Global shipping took a giant leap forward earlier this week as Rolls-Royce Marine and Finferries successfully completed the world’s first truly autonomous voyage, deploying the car ferry Falco in the congested waters of the archipelago, just south of the city of Turku in western Finland.
Wilhelmsen Ship Management (WSM), DNV GL, Norwegian Maritime Authority (NMA) and University of South-Eastern Norway (USN) have entered into a strategic partnership to set the tone for operational and regulatory framework in autonomous shipping.
Wärtsilä has opened a technology Acceleration Centre in Singapore with its first project to develop an autonomous tug, or IntelliTug, in partnership with the Maritime & Port Authority of Singapore (MPA) and customer PSA Marine.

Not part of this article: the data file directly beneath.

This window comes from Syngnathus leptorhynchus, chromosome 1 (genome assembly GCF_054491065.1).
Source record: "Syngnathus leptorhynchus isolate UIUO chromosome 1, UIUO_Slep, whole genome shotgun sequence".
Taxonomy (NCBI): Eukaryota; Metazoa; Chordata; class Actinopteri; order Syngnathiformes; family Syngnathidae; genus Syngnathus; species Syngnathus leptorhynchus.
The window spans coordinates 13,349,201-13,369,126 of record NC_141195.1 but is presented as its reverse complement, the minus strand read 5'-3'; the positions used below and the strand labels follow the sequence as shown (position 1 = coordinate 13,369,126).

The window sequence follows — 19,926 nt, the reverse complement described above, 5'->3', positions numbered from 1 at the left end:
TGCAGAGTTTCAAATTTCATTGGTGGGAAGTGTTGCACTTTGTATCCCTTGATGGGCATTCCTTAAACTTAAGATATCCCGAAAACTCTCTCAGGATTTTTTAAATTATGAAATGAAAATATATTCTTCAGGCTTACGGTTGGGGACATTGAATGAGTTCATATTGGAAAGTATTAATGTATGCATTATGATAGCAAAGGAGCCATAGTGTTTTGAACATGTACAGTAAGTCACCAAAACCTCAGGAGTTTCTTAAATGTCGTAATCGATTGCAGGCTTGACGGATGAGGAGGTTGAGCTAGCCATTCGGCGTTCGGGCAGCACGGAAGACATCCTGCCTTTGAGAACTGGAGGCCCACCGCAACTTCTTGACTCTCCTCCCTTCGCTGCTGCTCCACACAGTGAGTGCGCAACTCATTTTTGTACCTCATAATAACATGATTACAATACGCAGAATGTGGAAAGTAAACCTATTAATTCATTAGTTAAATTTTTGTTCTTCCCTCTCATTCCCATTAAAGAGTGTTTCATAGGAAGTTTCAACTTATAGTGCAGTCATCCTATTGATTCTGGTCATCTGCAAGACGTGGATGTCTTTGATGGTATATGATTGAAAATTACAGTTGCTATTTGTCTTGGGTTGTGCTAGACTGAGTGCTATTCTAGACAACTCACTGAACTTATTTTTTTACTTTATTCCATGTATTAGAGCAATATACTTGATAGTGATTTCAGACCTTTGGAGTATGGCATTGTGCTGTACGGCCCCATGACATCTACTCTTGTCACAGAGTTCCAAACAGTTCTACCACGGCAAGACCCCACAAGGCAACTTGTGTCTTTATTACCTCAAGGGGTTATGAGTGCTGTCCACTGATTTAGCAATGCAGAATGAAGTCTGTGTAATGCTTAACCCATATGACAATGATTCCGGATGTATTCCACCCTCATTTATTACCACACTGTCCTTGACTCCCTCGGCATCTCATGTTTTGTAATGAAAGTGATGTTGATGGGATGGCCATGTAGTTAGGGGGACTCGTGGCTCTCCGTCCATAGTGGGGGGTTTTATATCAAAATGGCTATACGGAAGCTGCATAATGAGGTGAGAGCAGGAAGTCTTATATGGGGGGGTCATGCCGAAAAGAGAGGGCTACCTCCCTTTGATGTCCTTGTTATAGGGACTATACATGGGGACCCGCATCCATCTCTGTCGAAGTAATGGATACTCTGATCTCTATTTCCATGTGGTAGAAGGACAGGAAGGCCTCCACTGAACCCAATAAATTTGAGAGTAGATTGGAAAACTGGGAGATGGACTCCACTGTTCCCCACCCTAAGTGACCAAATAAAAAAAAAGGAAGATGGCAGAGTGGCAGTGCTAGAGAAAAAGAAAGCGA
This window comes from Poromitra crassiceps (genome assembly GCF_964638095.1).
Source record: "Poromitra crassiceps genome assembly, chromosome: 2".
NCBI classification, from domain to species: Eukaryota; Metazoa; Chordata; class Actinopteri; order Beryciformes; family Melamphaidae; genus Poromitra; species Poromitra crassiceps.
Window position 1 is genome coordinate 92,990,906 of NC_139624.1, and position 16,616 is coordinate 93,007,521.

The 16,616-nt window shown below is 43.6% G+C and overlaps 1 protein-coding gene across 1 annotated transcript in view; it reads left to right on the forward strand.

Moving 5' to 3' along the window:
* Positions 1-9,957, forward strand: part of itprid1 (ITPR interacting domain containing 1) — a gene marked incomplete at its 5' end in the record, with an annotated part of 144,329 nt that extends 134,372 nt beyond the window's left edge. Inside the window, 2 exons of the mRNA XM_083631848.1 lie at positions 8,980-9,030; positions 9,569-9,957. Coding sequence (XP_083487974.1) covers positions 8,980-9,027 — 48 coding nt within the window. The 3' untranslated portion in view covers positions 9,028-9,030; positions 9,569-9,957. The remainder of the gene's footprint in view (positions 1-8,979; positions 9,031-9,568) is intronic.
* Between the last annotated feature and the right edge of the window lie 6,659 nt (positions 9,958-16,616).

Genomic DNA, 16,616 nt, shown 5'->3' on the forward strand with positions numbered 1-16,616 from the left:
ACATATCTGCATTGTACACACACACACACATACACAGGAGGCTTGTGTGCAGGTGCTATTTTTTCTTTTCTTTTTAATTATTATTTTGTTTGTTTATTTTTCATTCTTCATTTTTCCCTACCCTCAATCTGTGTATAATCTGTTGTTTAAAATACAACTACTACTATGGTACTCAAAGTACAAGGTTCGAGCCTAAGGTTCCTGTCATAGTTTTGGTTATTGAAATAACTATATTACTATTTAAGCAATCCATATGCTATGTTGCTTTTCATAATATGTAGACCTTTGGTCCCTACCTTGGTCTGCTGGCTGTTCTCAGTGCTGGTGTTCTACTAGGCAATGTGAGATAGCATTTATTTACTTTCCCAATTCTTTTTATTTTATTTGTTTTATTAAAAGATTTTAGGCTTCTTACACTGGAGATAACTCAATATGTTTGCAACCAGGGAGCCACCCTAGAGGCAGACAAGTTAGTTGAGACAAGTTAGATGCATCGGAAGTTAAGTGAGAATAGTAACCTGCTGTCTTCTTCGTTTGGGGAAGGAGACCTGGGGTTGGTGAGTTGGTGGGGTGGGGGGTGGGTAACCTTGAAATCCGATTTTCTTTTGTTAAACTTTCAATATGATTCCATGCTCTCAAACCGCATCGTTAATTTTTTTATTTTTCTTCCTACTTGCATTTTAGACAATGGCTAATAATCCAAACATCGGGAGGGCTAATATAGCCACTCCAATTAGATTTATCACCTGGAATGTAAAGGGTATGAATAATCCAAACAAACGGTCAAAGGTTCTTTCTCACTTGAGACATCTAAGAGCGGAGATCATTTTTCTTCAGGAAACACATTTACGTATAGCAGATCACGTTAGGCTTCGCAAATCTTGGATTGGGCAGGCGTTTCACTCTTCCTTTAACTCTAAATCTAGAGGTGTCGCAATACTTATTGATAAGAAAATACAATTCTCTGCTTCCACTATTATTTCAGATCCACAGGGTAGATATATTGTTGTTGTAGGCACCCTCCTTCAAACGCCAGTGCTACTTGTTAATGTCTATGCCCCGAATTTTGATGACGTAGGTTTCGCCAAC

Rolls-Royce is to use Intel processing power in its continued to drive to develop autonomous shipping.
A survey by UK-based seafaring union Nautilus International has found a scepticism towards autonomous shipping and an overwhelming belief such vessels will be a threat to safety at sea.
In the first article of this two-part series international shipping lawyer Torgeir Willumsen takes a closer look at key commercial and legal obstacles to autonomous shipping.
A smart shipping survey of Seatrade Maritime News readers found that while the vast majority believe the research into autonomous shipping was valuable, most believed the unmanned vessel was some way off.
The hype around autonomous shipping fails to take into account the value the human being can bring onboard a ship and the real cost of replacing seafarers, argues Anglo-Eastern ceo Bjorn Hojgaard.